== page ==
Democratic U.S. Rep. Darren Soto and 22 other members of the Congressional Hispanic Caucus are expressing “strong opposition” to a new citizenship question proposed for the 2020 U.S. Census.

Soto, chair of the Congressional Hispanic Caucus’s Taskforce on Voting and Civil Rights, sent a letter Monday — joined by other members — to the U.S. Department of Commerce Census Bureau, charging that the proposed question lacked adequate testing, appears to have been developed for political, discriminatory purposes and would instill fear among immigrant communities, potentially causing bad counts.

“We write in strong opposition to the addition of the citizenship question,” they declare.

All the caucus members are Democrats.

It’s the third time Soto and the caucus raised objections to the Census Bureau about the question.

The public comment period on the question ends Tuesday.

“We have grave concerns regarding the genesis of this question, particularly given that there is ongoing litigation as to whether this question was developed in a discriminatory manner or for a discriminatory purpose,” the members wrote, with Soto’s signature leading the letter. “We are further concerned that the addition of a citizenship question only serves to instill fear among immigrant communities, decrease participation, and negatively impact the outcome and accuracy of the 2020 Census.”

The letter lays out a narrative of involvement by politically-oriented individuals including former White House Chief Strategist Steve Bannon and Kansas Secretary of State Kris Kobach in developing the question before it was formally introduced to the Census process. And the letter contends that the Census Bureau’s own chief scientist, John Abowd, warned that the question would harm the accuracy of the count.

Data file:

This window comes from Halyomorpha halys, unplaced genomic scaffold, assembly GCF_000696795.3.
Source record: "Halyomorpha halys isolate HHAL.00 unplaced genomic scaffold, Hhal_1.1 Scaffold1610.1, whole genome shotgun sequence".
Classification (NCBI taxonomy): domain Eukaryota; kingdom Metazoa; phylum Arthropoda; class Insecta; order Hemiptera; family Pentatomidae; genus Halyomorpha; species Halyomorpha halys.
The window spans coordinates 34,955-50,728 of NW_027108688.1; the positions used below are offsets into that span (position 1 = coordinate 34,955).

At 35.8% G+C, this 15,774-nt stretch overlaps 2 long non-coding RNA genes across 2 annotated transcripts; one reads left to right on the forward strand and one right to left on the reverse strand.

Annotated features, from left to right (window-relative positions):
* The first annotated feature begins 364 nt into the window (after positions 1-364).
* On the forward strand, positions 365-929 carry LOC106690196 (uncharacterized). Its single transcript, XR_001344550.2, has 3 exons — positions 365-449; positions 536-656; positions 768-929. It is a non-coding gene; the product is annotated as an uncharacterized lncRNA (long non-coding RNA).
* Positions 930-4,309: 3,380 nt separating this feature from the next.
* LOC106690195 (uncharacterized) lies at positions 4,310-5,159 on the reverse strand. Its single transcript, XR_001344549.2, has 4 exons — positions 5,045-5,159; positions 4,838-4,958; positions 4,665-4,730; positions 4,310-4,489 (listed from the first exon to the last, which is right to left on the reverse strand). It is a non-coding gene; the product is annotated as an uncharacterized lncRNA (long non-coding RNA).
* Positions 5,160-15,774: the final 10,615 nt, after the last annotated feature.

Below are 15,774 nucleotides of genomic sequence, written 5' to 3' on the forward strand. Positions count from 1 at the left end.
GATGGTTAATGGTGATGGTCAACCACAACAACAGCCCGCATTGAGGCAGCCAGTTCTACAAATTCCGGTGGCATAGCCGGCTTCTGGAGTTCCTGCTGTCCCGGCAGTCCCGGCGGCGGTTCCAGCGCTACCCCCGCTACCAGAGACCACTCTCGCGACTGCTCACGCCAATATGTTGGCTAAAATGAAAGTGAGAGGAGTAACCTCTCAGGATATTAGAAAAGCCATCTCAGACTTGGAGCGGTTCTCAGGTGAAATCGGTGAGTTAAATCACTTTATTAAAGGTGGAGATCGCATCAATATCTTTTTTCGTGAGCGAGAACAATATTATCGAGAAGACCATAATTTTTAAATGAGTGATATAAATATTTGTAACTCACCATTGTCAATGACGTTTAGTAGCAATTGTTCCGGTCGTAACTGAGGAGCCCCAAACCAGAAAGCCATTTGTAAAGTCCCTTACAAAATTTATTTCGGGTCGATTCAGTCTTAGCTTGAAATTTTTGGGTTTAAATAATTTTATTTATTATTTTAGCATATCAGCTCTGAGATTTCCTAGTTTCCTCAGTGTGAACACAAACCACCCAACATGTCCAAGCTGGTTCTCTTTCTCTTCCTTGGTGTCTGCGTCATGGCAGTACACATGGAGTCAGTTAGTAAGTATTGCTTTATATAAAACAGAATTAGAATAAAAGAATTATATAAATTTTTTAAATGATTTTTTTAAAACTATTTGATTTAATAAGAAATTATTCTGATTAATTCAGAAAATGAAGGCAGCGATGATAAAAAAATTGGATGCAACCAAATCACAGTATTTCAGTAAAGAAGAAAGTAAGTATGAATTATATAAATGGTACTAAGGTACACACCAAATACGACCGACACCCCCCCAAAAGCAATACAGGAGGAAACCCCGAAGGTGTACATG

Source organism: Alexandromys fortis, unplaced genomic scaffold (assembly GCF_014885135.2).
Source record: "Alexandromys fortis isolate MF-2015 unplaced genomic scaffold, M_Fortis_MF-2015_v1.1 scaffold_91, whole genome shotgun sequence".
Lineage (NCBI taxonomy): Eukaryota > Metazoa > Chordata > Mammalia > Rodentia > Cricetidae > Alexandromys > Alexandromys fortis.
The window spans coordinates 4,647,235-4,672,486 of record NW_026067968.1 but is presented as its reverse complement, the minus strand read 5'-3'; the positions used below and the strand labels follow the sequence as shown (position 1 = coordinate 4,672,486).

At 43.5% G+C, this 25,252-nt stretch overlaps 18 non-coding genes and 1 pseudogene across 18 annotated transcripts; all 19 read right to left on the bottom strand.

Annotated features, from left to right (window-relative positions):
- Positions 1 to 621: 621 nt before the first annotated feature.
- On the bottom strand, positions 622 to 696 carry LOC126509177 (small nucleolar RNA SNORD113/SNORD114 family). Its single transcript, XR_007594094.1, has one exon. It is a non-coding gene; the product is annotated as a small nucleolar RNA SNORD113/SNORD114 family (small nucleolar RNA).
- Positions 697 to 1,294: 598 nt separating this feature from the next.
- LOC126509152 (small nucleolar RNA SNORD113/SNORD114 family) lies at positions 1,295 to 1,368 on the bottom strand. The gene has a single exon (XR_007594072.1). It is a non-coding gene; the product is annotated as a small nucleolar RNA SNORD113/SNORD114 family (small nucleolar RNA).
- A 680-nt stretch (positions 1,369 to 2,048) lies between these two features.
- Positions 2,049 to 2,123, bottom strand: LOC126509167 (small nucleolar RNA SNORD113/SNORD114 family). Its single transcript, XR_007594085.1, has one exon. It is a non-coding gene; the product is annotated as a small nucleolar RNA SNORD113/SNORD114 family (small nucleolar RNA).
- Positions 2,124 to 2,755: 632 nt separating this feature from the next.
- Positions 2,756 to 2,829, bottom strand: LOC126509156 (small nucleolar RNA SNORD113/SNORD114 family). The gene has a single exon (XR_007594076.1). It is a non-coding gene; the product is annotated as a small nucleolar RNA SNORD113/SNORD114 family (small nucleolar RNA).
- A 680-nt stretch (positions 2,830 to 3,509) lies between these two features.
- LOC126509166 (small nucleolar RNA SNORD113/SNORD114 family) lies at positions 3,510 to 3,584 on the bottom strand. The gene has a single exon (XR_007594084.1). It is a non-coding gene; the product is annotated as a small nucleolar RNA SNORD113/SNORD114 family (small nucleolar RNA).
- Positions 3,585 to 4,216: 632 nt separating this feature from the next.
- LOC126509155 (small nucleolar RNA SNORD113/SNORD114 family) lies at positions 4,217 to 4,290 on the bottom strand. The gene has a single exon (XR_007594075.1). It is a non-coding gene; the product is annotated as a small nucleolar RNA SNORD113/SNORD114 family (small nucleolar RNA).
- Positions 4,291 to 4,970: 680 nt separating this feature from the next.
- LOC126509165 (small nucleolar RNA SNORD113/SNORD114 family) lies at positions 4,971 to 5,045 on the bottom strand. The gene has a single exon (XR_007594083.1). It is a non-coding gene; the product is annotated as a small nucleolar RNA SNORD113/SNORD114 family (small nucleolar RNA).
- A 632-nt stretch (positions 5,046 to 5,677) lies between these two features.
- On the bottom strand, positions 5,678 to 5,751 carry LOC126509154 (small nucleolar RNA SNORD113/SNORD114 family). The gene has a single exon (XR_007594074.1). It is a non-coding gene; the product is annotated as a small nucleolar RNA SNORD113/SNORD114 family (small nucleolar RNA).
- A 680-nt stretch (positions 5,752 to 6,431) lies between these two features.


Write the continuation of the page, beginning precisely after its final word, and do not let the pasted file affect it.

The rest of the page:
The caucus members warned that the repercussions could include intimidating people into not participating or giving false information, leading to miscounts, which in turn could lead to improper allocations of federal funding, congressional seats and Electoral College delegates.

The other signatories include U.S. Reps. Michelle Lujan Grisham, of New Mexico who chairs the caucus; Joaquin Castro of Texas; Ruben Gallego of Arizona; Pete Aguilar of California; Adriano Espaillat of New York; Luis Gutiérrez of Illinois; (IL-04); Raúl Grijalva of Arizona; Salud Carbajal of California; Nanette Diaz Barragán of California; Linda Sánchez of California; J. Luis Correa of California; Grace Napolitano of California; Lucille Roybal-Allard of California; Juan Vargas of California; Norma Torres of California; Tony Cárdenas of California; Jimmy Gomez of California; Filemon Vela of Texas; Nydia Velázquez of New York; Ruben Kihuen of Nevada; Congressman José Serrano of New York; and Congressman Vicente González of Texas.

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